The data obtained using DNA oligo pairs covering the entire Pr77 sequence indicate the existence of several TBP binding sites in the Pr77 nucleotide sequence since formation of different complexes of reduced mobility were observed in the EMSA resolved in native gels. In the case of the oligo pairs comprising the DPE motif and the sequence located downstream of DPE, more than one oligonucleotide pair-rTBP/nuclear protein complexes were observed. This fact was taken as an indication of the different conformations that adopt the formed complexes which depend on the nucleotide composition and the length of each oligonucleotide. The formation of more than one complex may also correspond to an intermediate or transient binding state of a particular complex, which may well be modulated by the strong binding affinity for Pr77 that TBP exhibits in a positive cooperative manner which implies that binding of one molecule of TBP to Pr77 sequence will favour binding of additional TBP molecules to the same sequence. In particular, the regions comprising the DPE motif (CGTG; nucleotides + 25 to + 28) together to the sequence located downstream of DPE (+ 29 to + 51/+ 77) of Pr77 were shown to be important binding sites of TBP and parasite nuclear factors. These results are consistent with the result of EMSA competition assays (Additional file 2: Figure S2) and corroborate the binding affinity of TBP to the abovementioned regions of Pr77 and to the reported preference of T. cruzi TBP for C/G-rich DNA sequences in vitro [45]. Although our experimental results show that the + 24 to + 51 region within the Pr77 sequence seems to be the strongest binding region, we cannot rule out the possibility that there may be other regions in the first half of the Pr77 sequence (+ 1 to + 23) serving as in vivo binding sites for other parasite nuclear factors. The strong binding of TBP to the + 24 to + 51 region together with its faint binding to the + 12 + 33 region which includes the DPE motif suggests that the DPE motif is not the only the region implicated in transcriptional complex recruitment that mediates Pr77-mediated transcription. These data are consistent with those previously reported in which different point mutations along Pr77 sequence and at the DPE motif abolished the transcriptional capacity of the Pr77 promoter although did not the binding affinity of nuclear proteins [15]. A similar binding pattern to each dsDNA oligo pair to that detected with rTBP was observed using parasite nuclear proteins, although more intensely shifted complexes were detected in most cases. This increased intensity could be attributable to the involvement of the other parasite nuclear proteins with affinity to the Pr77 sequence. In fact, EMSA showed a higher abundance of complexes of reduced mobility when binding assays were performed with dsM2 (DPE-less) and nuclear proteins than when rTBP was used, which again supports the notion that other nuclear proteins specifically bind to Pr77 and cooperate in the recruitment of the Pr77 transcriptional complex.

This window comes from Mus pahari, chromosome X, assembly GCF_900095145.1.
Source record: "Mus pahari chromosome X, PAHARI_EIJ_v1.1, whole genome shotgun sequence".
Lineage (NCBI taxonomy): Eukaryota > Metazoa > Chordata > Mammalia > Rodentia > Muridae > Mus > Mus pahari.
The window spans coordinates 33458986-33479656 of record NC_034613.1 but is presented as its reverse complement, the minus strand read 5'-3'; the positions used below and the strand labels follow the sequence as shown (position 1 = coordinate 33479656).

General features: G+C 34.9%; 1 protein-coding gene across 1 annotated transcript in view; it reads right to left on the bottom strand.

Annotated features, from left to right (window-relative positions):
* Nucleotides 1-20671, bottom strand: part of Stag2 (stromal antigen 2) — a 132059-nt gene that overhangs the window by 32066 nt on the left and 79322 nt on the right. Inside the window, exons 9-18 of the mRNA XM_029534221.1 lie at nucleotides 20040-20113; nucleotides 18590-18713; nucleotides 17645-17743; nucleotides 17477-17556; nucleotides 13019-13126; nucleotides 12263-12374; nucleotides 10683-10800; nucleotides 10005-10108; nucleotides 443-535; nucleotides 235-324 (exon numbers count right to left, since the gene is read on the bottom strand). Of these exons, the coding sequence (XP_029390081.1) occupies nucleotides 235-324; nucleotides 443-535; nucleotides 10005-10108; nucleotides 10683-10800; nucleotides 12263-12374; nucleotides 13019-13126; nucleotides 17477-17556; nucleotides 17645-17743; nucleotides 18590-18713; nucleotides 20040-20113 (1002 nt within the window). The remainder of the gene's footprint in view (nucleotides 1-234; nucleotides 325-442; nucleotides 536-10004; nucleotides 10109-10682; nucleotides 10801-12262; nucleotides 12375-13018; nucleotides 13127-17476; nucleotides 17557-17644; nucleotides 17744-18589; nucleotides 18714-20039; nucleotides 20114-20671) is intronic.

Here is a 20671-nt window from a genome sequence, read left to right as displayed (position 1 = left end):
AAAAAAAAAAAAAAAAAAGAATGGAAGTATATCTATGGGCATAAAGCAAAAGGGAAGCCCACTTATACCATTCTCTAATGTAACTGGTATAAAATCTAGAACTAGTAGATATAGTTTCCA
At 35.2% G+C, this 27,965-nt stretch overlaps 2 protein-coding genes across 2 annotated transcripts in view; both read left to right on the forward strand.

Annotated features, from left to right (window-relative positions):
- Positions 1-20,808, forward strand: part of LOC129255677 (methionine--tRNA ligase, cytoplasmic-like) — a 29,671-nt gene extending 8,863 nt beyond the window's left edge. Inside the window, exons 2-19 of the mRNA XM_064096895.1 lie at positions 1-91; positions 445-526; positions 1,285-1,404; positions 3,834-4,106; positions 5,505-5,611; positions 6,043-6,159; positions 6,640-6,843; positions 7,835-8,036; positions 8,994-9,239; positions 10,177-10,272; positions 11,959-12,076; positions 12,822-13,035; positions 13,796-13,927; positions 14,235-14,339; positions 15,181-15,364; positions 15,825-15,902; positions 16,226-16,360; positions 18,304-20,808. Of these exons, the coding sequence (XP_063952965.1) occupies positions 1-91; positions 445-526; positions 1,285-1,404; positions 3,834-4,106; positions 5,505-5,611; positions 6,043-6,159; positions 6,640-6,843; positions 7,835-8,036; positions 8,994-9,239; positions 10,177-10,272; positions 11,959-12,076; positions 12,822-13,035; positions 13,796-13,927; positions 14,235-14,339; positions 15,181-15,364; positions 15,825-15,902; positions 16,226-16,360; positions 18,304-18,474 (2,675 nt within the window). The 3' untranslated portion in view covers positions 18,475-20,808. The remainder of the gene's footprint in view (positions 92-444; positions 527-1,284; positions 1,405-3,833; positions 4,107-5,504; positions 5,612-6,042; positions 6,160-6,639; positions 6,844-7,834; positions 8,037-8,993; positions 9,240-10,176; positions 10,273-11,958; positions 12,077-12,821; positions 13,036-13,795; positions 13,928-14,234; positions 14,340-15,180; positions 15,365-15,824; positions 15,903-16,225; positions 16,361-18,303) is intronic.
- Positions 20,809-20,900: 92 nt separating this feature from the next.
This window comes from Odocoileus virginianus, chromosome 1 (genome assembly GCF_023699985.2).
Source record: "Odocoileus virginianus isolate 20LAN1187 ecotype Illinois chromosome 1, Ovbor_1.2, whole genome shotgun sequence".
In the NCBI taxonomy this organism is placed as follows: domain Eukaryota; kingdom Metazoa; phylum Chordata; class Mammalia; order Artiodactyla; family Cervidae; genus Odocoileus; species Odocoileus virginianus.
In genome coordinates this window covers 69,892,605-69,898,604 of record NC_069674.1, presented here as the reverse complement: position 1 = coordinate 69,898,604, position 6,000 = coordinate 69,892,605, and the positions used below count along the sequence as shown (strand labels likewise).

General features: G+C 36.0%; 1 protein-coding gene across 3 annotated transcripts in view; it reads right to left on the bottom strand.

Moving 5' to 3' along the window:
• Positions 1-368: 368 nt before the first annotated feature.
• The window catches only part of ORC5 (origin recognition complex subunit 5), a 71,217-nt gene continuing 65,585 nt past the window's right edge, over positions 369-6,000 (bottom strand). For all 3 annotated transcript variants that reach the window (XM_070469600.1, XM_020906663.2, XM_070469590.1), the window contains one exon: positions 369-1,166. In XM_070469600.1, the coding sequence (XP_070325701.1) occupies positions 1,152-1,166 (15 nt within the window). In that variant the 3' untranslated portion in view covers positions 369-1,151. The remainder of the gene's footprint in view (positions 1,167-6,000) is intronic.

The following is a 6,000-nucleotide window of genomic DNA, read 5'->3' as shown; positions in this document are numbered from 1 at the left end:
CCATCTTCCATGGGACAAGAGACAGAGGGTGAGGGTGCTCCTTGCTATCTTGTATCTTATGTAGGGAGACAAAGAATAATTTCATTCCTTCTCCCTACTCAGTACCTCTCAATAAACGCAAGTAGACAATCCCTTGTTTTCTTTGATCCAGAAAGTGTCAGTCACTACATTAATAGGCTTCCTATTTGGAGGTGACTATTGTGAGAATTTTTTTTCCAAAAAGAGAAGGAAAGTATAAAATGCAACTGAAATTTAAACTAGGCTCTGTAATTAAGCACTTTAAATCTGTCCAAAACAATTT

In light of these results, the data led us to conclude that the DPE motif is an important but not unique binding site of rTBP and certain parasite nuclear proteins to the Pr77 sequence. Thus, there must be nuclear proteins whose binding ability to Pr77 would be mediated through DPE, while others may be in contact with different regions of Pr77, such as those located downstream of DPE. The importance of the DPE motif as a binding site of TBP and other parasite nuclear factors together with its implication in the transcription process may explain the strong degree of conservation in the Pr77-hallmarks from trypanosomatid retrotransposons through evolution [15]. Since both TBP and parasite nuclear proteins show the same pattern of binding to the Pr77 sequence, it appears that the TBP protein participates in the first steps of Pr77 transcriptional complex recruitment.